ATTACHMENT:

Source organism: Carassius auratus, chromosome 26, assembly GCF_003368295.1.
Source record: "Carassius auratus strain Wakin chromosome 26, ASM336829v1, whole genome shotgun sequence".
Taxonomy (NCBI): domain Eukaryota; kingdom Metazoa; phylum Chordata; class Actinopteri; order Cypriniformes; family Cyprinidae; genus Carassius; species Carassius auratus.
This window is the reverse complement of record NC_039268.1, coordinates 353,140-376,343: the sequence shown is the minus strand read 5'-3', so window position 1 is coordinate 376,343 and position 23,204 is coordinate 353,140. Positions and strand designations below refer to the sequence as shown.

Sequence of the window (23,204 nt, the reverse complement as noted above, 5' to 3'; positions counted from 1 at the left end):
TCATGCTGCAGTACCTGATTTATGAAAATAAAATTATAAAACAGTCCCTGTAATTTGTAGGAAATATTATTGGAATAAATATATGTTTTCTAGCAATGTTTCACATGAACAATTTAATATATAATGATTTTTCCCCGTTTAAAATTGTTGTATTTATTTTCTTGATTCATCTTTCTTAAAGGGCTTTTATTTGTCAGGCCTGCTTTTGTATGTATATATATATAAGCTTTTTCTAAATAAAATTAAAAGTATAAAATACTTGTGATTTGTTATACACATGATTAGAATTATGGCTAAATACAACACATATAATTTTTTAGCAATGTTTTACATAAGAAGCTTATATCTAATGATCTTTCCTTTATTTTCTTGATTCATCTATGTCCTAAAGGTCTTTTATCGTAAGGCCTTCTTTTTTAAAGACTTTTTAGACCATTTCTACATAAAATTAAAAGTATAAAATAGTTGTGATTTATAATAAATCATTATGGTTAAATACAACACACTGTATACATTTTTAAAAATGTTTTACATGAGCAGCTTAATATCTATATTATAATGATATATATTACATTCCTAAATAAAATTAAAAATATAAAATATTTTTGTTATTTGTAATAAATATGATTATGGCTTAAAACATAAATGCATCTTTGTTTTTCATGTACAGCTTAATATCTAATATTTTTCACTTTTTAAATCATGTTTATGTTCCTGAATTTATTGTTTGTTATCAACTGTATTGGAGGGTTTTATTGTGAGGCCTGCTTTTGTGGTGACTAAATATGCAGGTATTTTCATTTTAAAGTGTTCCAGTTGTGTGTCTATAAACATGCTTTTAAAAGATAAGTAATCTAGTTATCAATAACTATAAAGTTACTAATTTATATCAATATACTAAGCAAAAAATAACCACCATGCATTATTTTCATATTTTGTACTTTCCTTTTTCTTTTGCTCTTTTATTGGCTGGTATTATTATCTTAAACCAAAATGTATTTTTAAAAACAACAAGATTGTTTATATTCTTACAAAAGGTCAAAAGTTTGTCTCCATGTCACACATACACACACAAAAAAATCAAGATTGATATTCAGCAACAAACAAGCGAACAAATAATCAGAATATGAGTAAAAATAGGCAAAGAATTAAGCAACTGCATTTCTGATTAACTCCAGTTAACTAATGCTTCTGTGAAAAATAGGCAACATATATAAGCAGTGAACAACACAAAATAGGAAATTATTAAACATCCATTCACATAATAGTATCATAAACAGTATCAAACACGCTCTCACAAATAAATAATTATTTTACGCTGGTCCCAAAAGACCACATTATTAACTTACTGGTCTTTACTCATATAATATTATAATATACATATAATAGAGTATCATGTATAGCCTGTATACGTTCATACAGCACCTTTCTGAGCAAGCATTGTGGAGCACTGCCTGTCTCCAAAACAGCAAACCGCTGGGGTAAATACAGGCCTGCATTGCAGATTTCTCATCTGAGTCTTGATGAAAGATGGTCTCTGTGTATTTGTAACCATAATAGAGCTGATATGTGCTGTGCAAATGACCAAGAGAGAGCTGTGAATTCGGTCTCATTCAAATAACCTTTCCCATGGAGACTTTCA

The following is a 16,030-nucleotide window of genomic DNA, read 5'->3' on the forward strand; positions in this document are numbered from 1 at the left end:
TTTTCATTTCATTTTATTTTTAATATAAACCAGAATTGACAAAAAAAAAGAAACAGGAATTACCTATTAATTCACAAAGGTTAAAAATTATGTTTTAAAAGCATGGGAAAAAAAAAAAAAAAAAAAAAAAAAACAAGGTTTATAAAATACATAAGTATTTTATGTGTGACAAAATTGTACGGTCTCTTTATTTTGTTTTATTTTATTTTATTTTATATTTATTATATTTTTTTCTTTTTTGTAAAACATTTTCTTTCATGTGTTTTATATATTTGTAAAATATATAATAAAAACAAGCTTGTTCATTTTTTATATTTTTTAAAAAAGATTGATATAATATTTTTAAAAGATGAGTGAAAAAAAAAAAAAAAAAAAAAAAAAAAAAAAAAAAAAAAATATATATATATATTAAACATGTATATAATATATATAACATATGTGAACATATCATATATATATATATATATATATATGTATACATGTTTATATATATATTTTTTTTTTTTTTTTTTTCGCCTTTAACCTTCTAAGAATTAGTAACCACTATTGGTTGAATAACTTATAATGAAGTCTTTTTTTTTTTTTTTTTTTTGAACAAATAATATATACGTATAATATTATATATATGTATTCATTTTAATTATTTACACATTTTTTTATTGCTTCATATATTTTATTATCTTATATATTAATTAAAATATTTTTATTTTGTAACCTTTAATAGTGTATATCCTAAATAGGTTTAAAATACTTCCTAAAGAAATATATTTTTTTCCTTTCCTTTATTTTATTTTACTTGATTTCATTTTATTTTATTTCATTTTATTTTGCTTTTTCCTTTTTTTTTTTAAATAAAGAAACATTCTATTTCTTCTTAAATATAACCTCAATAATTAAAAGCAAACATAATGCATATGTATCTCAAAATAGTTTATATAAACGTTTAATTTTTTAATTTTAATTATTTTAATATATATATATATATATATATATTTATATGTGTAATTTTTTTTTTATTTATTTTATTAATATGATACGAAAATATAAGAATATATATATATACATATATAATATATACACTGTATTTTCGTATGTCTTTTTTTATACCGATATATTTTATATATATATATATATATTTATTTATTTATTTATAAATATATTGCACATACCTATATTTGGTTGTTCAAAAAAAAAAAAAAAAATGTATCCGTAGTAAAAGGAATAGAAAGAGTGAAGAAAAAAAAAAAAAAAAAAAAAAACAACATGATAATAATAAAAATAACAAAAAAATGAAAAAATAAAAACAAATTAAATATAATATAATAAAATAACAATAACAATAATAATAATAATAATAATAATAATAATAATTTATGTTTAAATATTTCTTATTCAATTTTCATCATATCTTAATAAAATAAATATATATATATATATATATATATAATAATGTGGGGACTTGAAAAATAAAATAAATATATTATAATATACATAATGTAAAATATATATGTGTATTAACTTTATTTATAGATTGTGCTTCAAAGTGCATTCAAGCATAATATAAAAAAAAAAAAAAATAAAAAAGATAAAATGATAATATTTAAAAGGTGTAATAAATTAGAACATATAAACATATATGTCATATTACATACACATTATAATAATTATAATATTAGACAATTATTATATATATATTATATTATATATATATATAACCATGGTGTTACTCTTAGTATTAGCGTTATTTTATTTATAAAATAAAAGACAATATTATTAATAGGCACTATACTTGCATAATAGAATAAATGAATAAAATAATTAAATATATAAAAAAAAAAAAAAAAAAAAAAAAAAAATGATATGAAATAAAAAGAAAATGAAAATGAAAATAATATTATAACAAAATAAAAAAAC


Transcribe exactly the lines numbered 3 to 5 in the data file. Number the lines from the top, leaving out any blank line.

Taxonomy (NCBI): domain Eukaryota; kingdom Metazoa; phylum Chordata; class Actinopteri; order Cypriniformes; family Cyprinidae; genus Carassius; species Carassius auratus.
This window is the reverse complement of record NC_039268.1, coordinates 353,140-376,343: the sequence shown is the minus strand read 5'-3', so window position 1 is coordinate 376,343 and position 23,204 is coordinate 353,140. Positions and strand designations below refer to the sequence as shown.

Sequence of the window (23,204 nt, the reverse complement as noted above, 5' to 3'; positions counted from 1 at the left end):